Tramping on the Ben Lomond track

There is something about the alpine environment that, literally, blows all the cobwebs away and refreshes your psyche. Not only that but these higher altitudes also offer some spectacular photographic opportunities.

A recent climb up Ben Lomond, a 1748m high mountain on the edge of Queenstown, proved to be just the medicine after a crazy, busy holiday period and gave me the opportunity to click away happily to get some great shots.

The track from Queenstown starts with an hour-and-a-half climb up through the exotic pine forest. Not so exciting but luckily, there is a more relaxed option to start the day, with a ride up the gondola to around 800m. The ride was spectacular, with the steep drop and stunning views.


Within five minutes, we were disembarking and following signs to the start of the walking track.

We left the gondola area and followed a wide path through the pine forest for 10 minutes before coming out to sidle around an open ridge—a mixture of scrubby vegetation and the noxious weed, wilding pine.

Lomond -6

The climb was steady but gradual, and the views behind us were already begging to be photographed.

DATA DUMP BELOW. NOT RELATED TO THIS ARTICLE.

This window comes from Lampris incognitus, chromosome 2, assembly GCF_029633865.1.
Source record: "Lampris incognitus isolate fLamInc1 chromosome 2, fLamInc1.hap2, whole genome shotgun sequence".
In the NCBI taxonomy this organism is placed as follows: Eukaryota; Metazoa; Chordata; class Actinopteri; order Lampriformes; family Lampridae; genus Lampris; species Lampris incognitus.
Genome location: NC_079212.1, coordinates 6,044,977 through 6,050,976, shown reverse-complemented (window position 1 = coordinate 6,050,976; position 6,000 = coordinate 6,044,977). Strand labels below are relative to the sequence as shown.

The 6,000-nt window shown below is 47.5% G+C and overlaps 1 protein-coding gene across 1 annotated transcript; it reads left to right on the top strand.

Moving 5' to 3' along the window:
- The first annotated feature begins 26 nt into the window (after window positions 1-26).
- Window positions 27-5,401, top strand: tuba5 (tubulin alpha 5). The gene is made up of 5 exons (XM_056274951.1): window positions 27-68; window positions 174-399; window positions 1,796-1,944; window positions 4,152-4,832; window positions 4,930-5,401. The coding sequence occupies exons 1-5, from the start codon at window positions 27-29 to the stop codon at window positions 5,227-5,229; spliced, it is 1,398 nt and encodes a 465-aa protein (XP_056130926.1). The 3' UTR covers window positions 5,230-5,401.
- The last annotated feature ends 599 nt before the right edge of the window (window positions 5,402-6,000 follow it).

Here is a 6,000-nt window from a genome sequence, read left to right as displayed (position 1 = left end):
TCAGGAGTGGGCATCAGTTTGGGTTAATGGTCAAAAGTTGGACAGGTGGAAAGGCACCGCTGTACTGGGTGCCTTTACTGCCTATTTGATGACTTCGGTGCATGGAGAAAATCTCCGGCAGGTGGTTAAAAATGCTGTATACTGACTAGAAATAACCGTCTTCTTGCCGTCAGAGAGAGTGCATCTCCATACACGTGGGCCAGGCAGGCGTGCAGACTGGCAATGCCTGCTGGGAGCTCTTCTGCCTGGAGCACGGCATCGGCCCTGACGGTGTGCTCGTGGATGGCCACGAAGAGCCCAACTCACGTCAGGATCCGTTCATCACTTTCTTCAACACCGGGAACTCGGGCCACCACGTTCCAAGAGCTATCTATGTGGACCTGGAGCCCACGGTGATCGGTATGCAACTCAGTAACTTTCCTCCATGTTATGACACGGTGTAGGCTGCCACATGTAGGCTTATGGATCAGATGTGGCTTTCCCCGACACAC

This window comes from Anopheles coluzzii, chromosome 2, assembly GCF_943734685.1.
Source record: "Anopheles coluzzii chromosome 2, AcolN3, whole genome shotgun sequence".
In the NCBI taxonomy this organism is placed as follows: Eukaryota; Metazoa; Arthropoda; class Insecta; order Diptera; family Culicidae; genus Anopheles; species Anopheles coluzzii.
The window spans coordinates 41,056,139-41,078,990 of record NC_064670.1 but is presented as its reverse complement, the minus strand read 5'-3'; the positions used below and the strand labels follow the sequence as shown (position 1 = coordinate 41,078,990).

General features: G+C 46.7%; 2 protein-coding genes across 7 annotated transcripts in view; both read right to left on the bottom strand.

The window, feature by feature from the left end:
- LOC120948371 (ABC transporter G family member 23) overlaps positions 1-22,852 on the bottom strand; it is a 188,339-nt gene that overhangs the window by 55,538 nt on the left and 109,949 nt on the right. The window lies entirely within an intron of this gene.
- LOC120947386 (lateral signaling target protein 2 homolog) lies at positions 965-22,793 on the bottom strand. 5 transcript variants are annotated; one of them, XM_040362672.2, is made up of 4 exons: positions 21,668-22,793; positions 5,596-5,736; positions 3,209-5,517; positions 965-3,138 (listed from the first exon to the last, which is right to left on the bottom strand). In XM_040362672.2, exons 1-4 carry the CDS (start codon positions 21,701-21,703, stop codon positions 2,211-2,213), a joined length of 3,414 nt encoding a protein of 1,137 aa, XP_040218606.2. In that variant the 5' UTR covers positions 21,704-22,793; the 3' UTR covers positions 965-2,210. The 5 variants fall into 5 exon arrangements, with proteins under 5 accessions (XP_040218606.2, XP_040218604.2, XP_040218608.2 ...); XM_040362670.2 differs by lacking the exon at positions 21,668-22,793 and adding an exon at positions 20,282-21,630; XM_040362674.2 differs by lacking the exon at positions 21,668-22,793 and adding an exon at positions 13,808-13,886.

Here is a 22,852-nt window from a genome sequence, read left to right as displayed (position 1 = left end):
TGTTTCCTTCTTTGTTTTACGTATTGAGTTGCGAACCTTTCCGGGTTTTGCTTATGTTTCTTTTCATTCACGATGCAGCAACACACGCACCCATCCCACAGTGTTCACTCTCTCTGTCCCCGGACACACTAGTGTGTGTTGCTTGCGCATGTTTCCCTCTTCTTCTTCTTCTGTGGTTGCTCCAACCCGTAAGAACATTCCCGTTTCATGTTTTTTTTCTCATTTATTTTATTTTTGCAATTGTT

We walked through a small stand of native beech, the last forest cover of the tramp, and began sidling along the side of the ridge.


We can’t choose the weather and the overcast and grey conditions were not the best for photos, but luckily, my tramping companions were dressed in bright colours and the contrast added interest to the scenery shots. 

Rain threatened with large, sporadic drops and we donned our coats as we continued to follow the track along the side of the ridge. The breeze was picking up but we were well sheltered. Less weeds and more native tussock and alpine plants carpeted the slopes and the views behind us became more expansive as we gained altitude. The summit of Ben Lomond rose high ahead of us; rocky and craggy, it was quite a climb. 

The track continued its gradual ascent, and soon, we crested the ridge and were buffeted by the cold, strong wind as we reached the exposed tops. Pleased for the windproof raincoats and adding a woolly hat, we continued along the ridge. The track was visible, stretched out ahead of us over a couple of rocky knolls. But before we knew it, we had reached the Ben Lomond Saddle, less than an hour-and-a-half since starting out.


It was then time for a morning tea stop. The sun started teasing us with brief glimpses through the cloud and the promise of blue sky in the near future.

A flash of colour swooped down and transformed into a well-camouflaged kea in the tussock nearby. It moved closer to see what we might have to offer and proceeded to delight us with its fearless antics.

Our 10-minute break became 20 as we clicked away from different angles.


But onwards and upwards as they say. At the top of the next short climb, I was blown away, both physically and visually, as we reached a ridge separating Queenstown from the valley and snow-capped mountain range beyond. More photos, this time taking advantage of the moving clouds and changing lights that were shining on the tussock landscape.